There are lots of ways to do it. You can be like my Mom, and send the kids outside for a while. You can pray, or meditate. You can write. Walk the dog, or just walk yourself. You have to stop making excuses and start making the time, because if you don’t, you’ll wind up not being able to care for anyone or anything, like I did.

So, where are you going to find your Peace and Quiet today?

6 Responses

  1. Fantastic post, and very wise. As with everything, balance is key. There's such a thing as too much peace and quiet too, and there are bad reasons for seeking it out, as well as good ones. I tend to use “peace and quiet” as a shelter too much and have to force myself out into the world for stimulation and interaction. You and I are striving for the same place from two opposing directions. Good luck to both of us!

  2. Nice post. Getting inside your own head is scary. Avoiding it doesn't make it go away. It comes out in other ways, whether as a snark at someone or even a lower self esteem if you repeatedly beat yourself up because you can't let something go. One quote I love is “Nothing does more damage than your own unwise thoughts.” That's prompted me to start journalling first thing in the AM to get all of that annoying stuff out. It's 30 min of quiet time and then the day starts with a clean slate.

  3. Two boys, 9 and 6, one is a red head, and comes from a “very similar” family as Suze describes. As I write this, both of them have run INTO the house with SuperSoakers screaming that the house is surrounded. There will be 2 hours of Peace and Quiet tonite after they go to bed at 8:30.


  4. I am a living contradiction of this sometimes, as I sit here with 102 tabs open in Firefox, knowing full well that multitasking is a misnomer and saps productivity:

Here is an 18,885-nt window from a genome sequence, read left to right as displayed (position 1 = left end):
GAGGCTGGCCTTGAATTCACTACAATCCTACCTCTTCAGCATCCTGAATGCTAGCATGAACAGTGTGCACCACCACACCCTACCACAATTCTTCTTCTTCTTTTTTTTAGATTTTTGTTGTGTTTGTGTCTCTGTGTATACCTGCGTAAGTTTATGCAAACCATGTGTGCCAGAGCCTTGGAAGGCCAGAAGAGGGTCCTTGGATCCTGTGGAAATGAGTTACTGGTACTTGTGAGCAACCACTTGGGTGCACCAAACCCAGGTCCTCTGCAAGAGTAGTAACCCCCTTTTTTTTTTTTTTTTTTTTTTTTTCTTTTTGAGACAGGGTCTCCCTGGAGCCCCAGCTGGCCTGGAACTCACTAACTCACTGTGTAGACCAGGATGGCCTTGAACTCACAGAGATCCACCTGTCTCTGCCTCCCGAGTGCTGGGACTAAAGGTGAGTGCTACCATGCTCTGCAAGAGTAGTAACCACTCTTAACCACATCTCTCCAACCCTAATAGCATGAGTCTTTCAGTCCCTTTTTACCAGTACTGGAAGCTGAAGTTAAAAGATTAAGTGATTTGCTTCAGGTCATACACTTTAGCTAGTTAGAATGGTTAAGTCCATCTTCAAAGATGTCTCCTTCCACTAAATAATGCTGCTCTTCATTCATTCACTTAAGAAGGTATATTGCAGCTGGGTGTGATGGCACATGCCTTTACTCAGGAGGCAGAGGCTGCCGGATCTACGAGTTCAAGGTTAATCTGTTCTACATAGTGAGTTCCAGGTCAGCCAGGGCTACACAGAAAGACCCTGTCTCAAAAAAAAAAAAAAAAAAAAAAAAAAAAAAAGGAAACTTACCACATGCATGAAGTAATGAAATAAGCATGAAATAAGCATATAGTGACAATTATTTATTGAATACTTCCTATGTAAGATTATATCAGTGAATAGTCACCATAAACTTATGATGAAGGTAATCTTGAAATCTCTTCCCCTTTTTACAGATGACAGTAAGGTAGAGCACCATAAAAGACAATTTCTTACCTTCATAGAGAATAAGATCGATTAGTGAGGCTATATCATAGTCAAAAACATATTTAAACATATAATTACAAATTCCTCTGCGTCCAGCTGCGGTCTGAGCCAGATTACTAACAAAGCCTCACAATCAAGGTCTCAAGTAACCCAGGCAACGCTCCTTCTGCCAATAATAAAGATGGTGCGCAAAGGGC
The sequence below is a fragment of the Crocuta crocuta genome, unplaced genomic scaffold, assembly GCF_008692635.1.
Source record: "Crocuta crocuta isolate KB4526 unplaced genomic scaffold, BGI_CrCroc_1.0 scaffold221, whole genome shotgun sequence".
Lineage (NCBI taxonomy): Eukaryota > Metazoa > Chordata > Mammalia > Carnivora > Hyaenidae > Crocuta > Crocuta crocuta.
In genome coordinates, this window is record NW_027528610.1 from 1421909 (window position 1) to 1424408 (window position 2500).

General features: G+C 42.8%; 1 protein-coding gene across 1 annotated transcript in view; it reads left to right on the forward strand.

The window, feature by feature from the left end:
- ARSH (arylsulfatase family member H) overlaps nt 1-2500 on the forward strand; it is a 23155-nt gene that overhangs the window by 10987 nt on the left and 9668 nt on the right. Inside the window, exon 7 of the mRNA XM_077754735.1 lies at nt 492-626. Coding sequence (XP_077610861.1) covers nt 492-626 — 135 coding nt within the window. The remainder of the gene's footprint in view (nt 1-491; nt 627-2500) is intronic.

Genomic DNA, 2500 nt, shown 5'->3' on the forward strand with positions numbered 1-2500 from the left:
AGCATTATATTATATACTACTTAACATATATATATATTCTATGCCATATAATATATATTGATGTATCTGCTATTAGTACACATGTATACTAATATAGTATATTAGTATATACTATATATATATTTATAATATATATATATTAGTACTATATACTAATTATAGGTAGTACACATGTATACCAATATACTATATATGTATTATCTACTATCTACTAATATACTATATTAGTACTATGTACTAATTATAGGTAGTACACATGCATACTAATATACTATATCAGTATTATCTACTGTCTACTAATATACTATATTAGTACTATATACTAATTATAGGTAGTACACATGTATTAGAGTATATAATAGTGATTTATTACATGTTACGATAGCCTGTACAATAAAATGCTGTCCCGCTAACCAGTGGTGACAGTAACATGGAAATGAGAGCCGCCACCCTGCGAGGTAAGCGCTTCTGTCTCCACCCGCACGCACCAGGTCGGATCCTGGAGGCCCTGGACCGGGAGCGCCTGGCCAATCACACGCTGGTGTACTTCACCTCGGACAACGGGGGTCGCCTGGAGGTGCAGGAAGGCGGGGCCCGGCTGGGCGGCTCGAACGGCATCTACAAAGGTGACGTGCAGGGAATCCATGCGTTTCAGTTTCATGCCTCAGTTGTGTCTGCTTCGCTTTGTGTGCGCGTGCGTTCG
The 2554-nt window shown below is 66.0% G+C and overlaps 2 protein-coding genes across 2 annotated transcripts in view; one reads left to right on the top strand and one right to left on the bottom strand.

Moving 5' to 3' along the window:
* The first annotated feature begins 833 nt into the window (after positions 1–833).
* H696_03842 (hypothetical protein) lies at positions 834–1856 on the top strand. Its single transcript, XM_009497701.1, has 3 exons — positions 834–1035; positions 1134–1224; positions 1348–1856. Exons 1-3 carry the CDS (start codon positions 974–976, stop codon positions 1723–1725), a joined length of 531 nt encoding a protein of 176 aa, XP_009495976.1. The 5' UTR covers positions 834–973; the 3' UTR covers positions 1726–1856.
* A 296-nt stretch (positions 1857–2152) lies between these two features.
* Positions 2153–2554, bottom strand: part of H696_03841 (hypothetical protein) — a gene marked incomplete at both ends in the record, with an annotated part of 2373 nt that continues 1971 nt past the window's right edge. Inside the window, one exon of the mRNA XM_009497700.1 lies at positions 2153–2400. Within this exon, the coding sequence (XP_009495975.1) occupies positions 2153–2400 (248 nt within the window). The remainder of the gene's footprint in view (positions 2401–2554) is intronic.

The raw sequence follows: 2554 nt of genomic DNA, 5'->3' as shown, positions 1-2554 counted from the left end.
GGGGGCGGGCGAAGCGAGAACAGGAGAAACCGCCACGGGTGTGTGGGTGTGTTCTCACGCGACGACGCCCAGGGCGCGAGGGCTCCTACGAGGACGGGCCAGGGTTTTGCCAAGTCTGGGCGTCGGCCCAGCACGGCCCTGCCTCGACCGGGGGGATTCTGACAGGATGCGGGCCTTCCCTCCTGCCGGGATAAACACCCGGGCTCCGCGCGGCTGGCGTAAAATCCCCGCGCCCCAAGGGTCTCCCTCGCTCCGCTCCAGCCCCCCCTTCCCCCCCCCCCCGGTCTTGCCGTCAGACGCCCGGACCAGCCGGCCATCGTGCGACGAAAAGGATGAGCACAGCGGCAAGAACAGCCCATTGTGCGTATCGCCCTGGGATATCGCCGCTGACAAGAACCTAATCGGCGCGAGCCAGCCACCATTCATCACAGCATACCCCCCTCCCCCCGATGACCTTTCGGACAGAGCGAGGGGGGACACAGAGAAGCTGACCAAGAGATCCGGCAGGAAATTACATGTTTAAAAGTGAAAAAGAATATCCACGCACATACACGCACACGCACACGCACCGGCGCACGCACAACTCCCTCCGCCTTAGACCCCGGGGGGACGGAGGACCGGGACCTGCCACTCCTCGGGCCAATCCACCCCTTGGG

That said, I've been VERY focused about finding (nay, DEMANDING) my peace and quiet from the media melee. I must. Truly. When email is now tipping six figures and the digital deluge has me wondering whether I'm managing my media or it's managing me, I NEED to cut loose for quiet time and process, despite pings and blips of “why aren't you answering my text!” and “pick up the freakin' phone!” and “how can you just tune out?”

    Answer? The private sanctuary of the brain is where we replenish, reprocess, and filter out the noise to signal ratio…without that 'down time' we're simply in 'churn and burn' chatter, not really listening to ourselves, OR those around us. (imho anyway) Glad to have found you via @pattichurch A dear one who slips off my radar on occasion but is always close to my heart in spirit.

    For my peace and quiet? (aside from a nightly lavender bubble bath ritual) “I go to nature to be soothed and healed, and to have my senses put in order.” ~John Burroughs